Having solved the obstacle problem for a string, let us turn to a more difficult one, in which an elastic string is replaced with an elastic rod (or plate, if we are looking at a cross-section). Elastic rods resist bending much in the same way that strings don’t. This can be modeled by minimizing the bending energy
subject to the boundary conditions , , and the same obstacle as before: . The boundary conditions for mean that the rod is clamped on both ends.
As before, the obstacle permits one-sided variations with smooth and compactly supported. The linear term of is , which after double integration by parts becomes . Since the minimizer satisfies , the conclusion is whenever . Therefore, everywhere, at least in the sense of distributions. In the parts where the rod does not touch the obstacle, we can do variation of either sign and obtain ; that is, is a cubic polynomial there.
So far everything looks similar to the previous post. But the fourth derivative of the obstacle function is , which is positive. Since the minimizer must satisfy , it cannot assume the shape of the obstacle. The contact can happen only at isolated points.
Therefore, is a cubic spline with knots at the contact points and at . The distributional derivative consists of negative point masses placed at the contact points. Integrating twice, we find that is a piecewise affine concave function; in particular it is continuous. The minimizer will be -smooth in .
How many contact points are there? If only one, then by symmetry it must be at , and the only three-knot cubic spline that satisfies the boundary conditions and passes through with zero derivative is . But it does not stay below the obstacle:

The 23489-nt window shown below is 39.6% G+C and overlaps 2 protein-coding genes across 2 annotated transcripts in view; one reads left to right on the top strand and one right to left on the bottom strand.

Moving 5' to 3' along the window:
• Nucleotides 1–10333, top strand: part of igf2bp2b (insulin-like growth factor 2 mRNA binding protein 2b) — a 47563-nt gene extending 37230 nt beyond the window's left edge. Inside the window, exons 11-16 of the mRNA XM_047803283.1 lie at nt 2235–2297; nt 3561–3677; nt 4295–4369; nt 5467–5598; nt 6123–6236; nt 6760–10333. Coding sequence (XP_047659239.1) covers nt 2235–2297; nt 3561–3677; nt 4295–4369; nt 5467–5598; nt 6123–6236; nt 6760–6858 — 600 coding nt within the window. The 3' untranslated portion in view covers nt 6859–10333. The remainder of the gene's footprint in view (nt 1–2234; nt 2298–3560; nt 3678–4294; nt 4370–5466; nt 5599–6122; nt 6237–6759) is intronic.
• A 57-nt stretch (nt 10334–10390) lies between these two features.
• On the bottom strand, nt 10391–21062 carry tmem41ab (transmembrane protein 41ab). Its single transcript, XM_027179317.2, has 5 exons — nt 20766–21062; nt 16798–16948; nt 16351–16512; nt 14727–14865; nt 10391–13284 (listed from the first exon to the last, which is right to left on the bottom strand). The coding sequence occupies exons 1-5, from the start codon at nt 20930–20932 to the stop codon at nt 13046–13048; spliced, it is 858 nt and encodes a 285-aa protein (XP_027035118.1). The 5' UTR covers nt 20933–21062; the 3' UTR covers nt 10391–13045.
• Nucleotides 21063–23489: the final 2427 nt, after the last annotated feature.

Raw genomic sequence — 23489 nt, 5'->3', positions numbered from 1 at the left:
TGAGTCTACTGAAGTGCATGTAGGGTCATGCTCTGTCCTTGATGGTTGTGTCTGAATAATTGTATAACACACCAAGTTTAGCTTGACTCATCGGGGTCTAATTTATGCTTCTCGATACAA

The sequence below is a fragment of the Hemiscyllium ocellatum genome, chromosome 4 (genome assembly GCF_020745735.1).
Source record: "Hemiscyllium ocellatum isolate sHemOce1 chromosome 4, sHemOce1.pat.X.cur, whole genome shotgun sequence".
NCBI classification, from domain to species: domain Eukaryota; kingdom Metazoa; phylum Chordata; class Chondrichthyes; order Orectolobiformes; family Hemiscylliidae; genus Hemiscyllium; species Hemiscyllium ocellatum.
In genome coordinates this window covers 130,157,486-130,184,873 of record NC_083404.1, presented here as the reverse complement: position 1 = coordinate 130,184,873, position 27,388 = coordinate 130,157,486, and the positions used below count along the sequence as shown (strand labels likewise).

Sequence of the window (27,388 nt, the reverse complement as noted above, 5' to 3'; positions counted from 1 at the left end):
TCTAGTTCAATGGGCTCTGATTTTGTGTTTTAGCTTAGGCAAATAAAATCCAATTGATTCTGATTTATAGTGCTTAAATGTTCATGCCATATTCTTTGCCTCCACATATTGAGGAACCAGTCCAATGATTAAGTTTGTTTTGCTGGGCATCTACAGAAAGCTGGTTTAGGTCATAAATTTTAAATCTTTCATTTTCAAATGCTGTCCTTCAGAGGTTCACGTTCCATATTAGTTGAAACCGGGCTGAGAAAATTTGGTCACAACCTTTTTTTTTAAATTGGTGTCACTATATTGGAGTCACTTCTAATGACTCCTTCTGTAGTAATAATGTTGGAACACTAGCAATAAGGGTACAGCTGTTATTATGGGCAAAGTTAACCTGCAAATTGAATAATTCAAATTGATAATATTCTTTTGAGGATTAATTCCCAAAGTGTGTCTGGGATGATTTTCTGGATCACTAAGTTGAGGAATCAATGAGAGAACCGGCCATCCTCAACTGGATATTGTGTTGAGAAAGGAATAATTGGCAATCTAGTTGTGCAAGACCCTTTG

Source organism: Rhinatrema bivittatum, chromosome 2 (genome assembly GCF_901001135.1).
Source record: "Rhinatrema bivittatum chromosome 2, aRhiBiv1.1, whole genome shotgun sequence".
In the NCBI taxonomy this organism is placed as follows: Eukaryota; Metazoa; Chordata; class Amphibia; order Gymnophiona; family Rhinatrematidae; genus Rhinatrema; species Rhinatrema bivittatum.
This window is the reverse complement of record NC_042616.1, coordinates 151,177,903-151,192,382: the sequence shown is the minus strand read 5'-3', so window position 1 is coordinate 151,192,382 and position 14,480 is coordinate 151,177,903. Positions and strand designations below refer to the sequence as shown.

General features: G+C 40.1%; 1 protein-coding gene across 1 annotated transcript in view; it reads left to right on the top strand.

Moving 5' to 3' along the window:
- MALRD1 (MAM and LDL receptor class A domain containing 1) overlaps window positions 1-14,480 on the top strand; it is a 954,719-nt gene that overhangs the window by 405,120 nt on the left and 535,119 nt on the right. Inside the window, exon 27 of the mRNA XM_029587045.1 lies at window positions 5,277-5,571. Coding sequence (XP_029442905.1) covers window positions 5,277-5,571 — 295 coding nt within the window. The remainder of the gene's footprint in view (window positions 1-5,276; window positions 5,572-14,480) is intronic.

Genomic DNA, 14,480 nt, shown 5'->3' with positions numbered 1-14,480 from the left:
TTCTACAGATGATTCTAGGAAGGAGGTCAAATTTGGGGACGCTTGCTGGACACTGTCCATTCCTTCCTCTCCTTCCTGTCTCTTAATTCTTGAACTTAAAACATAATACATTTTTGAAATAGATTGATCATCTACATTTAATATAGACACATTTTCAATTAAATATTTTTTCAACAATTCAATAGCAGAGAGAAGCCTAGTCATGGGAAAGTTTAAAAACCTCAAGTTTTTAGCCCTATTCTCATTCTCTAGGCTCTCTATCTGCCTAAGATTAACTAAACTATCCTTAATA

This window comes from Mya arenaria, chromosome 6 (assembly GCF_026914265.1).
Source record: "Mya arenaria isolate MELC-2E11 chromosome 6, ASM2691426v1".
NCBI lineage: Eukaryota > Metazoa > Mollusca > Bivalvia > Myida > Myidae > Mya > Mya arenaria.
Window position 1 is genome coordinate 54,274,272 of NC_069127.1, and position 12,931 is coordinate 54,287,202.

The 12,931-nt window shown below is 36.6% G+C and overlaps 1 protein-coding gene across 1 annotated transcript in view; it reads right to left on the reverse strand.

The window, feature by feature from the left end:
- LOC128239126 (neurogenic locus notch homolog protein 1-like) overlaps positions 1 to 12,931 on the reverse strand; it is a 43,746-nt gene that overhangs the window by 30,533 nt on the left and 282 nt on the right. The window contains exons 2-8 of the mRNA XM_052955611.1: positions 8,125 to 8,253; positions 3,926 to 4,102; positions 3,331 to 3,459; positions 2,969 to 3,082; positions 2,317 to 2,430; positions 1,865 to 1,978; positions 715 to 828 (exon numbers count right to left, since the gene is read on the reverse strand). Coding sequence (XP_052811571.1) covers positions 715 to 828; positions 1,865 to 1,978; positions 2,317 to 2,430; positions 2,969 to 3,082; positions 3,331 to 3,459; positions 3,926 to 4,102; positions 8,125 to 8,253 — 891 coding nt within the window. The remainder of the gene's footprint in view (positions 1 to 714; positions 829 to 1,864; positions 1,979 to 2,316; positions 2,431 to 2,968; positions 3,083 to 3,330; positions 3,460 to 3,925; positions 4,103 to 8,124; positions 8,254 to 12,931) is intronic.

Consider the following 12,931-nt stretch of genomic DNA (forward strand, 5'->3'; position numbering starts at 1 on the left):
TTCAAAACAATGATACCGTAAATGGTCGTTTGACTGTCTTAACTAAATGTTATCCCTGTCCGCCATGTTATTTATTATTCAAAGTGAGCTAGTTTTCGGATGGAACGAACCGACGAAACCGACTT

With a smaller circle, or a longer bar, the one-contact (three-knot) spline would work. For example, on :
But with our parameters we look for two contact points. By symmetry, the middle piece of the spline must be of the form . The other two will be and , also by symmetry and to satisfy the boundary conditions at . At the positive knot the following must hold:
where the last condition comes from the fact that is concave and therefore continuous. With five equations and five unknowns, Maple finds solutions in closed form. One of them has , as above, and is not what we want. The other has and coefficients such as . Ugly, but it works:
This time, the bar does stay below the obstacle, touching it only at two points. The amount by which it comes off the obstacle in the middle is very small. Here is the difference :
And this is the second derivative .
Again, the minimizer has a higher degree of regularity (Lipschitz continuous second derivative) than a generic element of the function space in which minimization takes place (square-integrable second derivative).
If the rod is made shorter (and the obstacle stays the same), the two-contact nature of the solution becomes more pronounced.
Assuming the rod stays in one piece, of course.